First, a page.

Landslip 2 is a product of two key stages using different media.  An initial drawing – using age-old, low-tech materials – carbon pencil, ink, gouache and gum arabic washes, laid onto a piece of paper primed with gesso.  A digital photograph of the image was taken and then developed further within the digital arena.  (In this case, the software on my iphone).  At this stage, I have options.  I might decide to print the image onto a piece of watercolour paper and rework back into it using my original organic materials: pencil, pen, washes of colour, oil resist etc.  The real difference is that I can digitally record certain stages along the way which means it becomes a much more flexible process.  I am able to go back to any of these steps that I have saved and rework them.

Copyright.  By the same token, although I no longer own the original Landslip 1 (painted in 1995), I could take the photographic record I have of it (or any other come to that) and ‘re-work’ it digitally into another artwork because as the creator, I still own the copyright.

detail of post-it note sketches

detail of post-it note sketches

However, ever since I started the digital experiment I have pondered where exactly does it fit into my practice?  If I have produced a piece of artwork using digital software somewhere in the process, is it still art?  At first, I found it hard to accept that it was art.  But of course, the answer is undoubtedly yes!  I have creative control over all the processes.  The idea is conceived by me, the facilitator, I make the decisions and it is all my own work.  Phew!  David Hockney did it so it must be OK.

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sketch for landslip 2, (alternate view)

Landslip 1 & 2.

The sentiments are the same: I, me, the artist, am a silent witness.  A witness to the natural destruction of localised, unstable land-forms.  A witness to order turned into chaos: the reshaping of the landmass in the natural process of erosion.   A witness to the danger of its unpredictable nature which can cause death to human life.  I can see the layers of history once safely locked in the subsoil strata now a darkly-spewed stain on the beach.  Branches and roots, ripped from their beds, now lie exposed like bare, bleached bones, the process of buffering and polishing already begun by the pounding of the sea and the sand.  I watch as it becomes part of the ebb and flow rhythm of the beach until finally, consumed by the mighty ocean, there is nothing left to see.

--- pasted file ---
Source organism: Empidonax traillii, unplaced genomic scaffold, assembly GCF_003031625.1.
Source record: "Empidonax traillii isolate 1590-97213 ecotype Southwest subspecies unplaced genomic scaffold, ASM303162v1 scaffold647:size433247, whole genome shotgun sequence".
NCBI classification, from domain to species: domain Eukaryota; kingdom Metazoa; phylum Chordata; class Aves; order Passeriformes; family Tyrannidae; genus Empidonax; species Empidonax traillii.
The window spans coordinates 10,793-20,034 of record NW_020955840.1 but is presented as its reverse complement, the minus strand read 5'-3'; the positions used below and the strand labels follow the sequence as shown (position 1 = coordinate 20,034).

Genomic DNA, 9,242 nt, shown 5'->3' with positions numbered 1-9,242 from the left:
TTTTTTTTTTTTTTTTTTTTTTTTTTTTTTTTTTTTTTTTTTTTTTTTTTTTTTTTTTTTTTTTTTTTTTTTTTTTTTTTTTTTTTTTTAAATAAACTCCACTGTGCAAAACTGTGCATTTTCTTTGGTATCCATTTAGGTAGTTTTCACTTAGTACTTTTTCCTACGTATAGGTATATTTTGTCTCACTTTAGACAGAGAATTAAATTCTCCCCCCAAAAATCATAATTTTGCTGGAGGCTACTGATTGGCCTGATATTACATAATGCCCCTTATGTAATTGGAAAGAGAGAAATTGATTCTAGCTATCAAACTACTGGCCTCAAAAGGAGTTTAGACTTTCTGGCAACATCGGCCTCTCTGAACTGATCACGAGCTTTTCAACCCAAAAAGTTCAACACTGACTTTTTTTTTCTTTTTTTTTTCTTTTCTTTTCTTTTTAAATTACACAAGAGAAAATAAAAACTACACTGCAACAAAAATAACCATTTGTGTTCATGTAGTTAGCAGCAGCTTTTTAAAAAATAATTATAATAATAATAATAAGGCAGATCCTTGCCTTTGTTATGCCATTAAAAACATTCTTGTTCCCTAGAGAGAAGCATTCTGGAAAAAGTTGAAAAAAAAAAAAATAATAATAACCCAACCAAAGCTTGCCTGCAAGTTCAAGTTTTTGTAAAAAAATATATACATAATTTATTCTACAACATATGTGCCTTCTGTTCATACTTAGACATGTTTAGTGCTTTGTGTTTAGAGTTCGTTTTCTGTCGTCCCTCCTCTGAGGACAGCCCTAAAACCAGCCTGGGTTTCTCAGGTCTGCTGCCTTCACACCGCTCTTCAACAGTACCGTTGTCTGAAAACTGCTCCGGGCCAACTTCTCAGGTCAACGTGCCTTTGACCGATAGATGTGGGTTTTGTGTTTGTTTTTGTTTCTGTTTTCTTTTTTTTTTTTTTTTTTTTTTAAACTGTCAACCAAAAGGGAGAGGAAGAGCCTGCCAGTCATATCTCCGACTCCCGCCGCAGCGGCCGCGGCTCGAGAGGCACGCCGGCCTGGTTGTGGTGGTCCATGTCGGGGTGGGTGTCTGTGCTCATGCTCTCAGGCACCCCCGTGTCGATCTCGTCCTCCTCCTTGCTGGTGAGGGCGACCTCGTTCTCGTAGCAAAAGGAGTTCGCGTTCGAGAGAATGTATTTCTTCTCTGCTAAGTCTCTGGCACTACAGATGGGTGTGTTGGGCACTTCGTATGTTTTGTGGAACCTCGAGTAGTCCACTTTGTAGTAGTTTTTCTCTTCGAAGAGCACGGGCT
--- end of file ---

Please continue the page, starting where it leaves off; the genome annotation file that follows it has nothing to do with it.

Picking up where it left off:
The landslip thus becomes a mere snapshot of time in motion and I am here to witness it.  I was there seventeen years ago, another place another time, and I am here now.  It is just part of a normal cycle of nature.  Nothing has changed except my means of expressing it.

 

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Filed under Digital, my sketchbook pages, Nature / Nurture Project, Personal Philosophy, Studio Practice

Note to Self

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As my working space has shrunk to a small kitchen table, I have cut my (table) cloth accordingly.  Thus, the humble post-it note has become my scaled-down sketchbook for the time-being.  These images all began with pencil drawings arranged on a grid of post-it notes.  Layers have been added to build up images with overlays and digital media.  The inspiration comes from the recent landslips on the beach at Praa Sands.

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Filed under Digital, Drawings, my sketchbook pages

Beach Chevron

The post has arrived and no messages of love for me today (though I did get a special text message)!

a sign in the sand

a sign in the sand

If you look hard enough you often find signs in nature that capture your imagination and make you believe that they were meant for you as a personal symbol.  Sometimes I will ask for a sign to confirm some sort of question I am pondering.  I discovered this beautiful rock lying in the sand whilst walking the dogs with David on Praa Sands last week.  At first glance I thought it might be a lump of gabbro or schist from the Lizard, but on closer inspection we both agreed it was definitely some sort of sedimentary rock.

 

 

Anyway, I was struck by the wonderfully architectural shape of it: arrow head; chevron; heart shape; directional pointer; signal; depending on which way round you looked at it.  I had a bit of fun with the image in the ‘Mobile’ Sketchbook app on my phone.

looking ahead

looking ahead

boomerang

boomerang

Happy Valentine

Happy Valentine

 

 

 

 

 

 

If you seek you shall find the messages we need from nature.   For today, it is the heart shape that I send (and receive) with all my love. x.

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My Exoskeleton

Carapace. Noun. Hard outer coating of certain organisms such as arthropods and turtles. syn: shell, cuticle, shield.

While we are on the subject of hard outer coatings, (apropo previous post, Crustaceans), by changing one simple vowel for another in the middle of the word carapace, turns it into my very own version: caropace.

IMG_3105IMG_3106Caropace. Noun. Tough outer coating of a certain Homo sapiens, more commonly known by the name, Caro.  syn: a virtual outer shell invisible to the naked eye designed to protect the soft, sensitive and vulnerable interior spaces of this particular being.

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Filed under Digital, my sketchbook pages, Personal Philosophy